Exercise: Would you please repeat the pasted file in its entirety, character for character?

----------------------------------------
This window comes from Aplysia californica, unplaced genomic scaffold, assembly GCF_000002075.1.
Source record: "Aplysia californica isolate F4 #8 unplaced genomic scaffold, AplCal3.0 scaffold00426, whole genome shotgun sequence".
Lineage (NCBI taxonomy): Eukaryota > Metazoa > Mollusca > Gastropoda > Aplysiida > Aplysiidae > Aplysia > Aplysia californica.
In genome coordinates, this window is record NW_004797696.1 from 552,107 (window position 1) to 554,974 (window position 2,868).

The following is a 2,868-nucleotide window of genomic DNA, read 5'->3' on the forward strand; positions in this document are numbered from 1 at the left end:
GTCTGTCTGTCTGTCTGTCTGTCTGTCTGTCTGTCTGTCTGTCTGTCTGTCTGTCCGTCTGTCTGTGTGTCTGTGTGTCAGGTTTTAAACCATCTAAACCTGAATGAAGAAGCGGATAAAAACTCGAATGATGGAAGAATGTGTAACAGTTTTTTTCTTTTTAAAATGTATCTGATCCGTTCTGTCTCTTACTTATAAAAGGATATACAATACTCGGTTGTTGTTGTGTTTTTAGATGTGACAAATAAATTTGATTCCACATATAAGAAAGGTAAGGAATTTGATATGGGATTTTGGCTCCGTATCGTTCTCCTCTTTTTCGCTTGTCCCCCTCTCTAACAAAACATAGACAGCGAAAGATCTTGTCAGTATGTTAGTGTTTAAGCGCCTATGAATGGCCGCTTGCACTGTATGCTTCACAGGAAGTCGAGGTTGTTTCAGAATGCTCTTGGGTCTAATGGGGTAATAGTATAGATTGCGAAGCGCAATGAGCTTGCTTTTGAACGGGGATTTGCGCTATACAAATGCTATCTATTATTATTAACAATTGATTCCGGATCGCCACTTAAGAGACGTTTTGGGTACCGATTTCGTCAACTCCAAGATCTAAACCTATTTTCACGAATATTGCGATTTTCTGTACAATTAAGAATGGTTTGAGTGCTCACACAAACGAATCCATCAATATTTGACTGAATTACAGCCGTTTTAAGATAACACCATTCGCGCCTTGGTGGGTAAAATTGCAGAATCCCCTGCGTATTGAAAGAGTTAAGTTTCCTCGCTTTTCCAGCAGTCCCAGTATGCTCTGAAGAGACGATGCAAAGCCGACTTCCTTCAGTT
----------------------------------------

This window comes from Aplysia californica, unplaced genomic scaffold, assembly GCF_000002075.1.
Source record: "Aplysia californica isolate F4 #8 unplaced genomic scaffold, AplCal3.0 scaffold00426, whole genome shotgun sequence".
Lineage (NCBI taxonomy): Eukaryota > Metazoa > Mollusca > Gastropoda > Aplysiida > Aplysiidae > Aplysia > Aplysia californica.
In genome coordinates, this window is record NW_004797696.1 from 552,107 (window position 1) to 554,974 (window position 2,868).

The following is a 2,868-nucleotide window of genomic DNA, read 5'->3' on the forward strand; positions in this document are numbered from 1 at the left end:
GTCTGTCTGTCTGTCTGTCTGTCTGTCTGTCTGTCTGTCTGTCTGTCTGTCTGTCCGTCTGTCTGTGTGTCTGTGTGTCAGGTTTTAAACCATCTAAACCTGAATGAAGAAGCGGATAAAAACTCGAATGATGGAAGAATGTGTAACAGTTTTTTTCTTTTTAAAATGTATCTGATCCGTTCTGTCTCTTACTTATAAAAGGATATACAATACTCGGTTGTTGTTGTGTTTTTAGATGTGACAAATAAATTTGATTCCACATATAAGAAAGGTAAGGAATTTGATATGGGATTTTGGCTCCGTATCGTTCTCCTCTTTTTCGCTTGTCCCCCTCTCTAACAAAACATAGACAGCGAAAGATCTTGTCAGTATGTTAGTGTTTAAGCGCCTATGAATGGCCGCTTGCACTGTATGCTTCACAGGAAGTCGAGGTTGTTTCAGAATGCTCTTGGGTCTAATGGGGTAATAGTATAGATTGCGAAGCGCAATGAGCTTGCTTTTGAACGGGGATTTGCGCTATACAAATGCTATCTATTATTATTAACAATTGATTCCGGATCGCCACTTAAGAGACGTTTTGGGTACCGATTTCGTCAACTCCAAGATCTAAACCTATTTTCACGAATATTGCGATTTTCTGTACAATTAAGAATGGTTTGAGTGCTCACACAAACGAATCCATCAATATTTGACTGAATTACAGCCGTTTTAAGATAACACCATTCGCGCCTTGGTGGGTAAAATTGCAGAATCCCCTGCGTATTGAAAGAGTTAAGTTTCCTCGCTTTTCCAGCAGTCCCAGTATGCTCTGAAGAGACGATGCAAAGCCGACTTCCTTCAGTT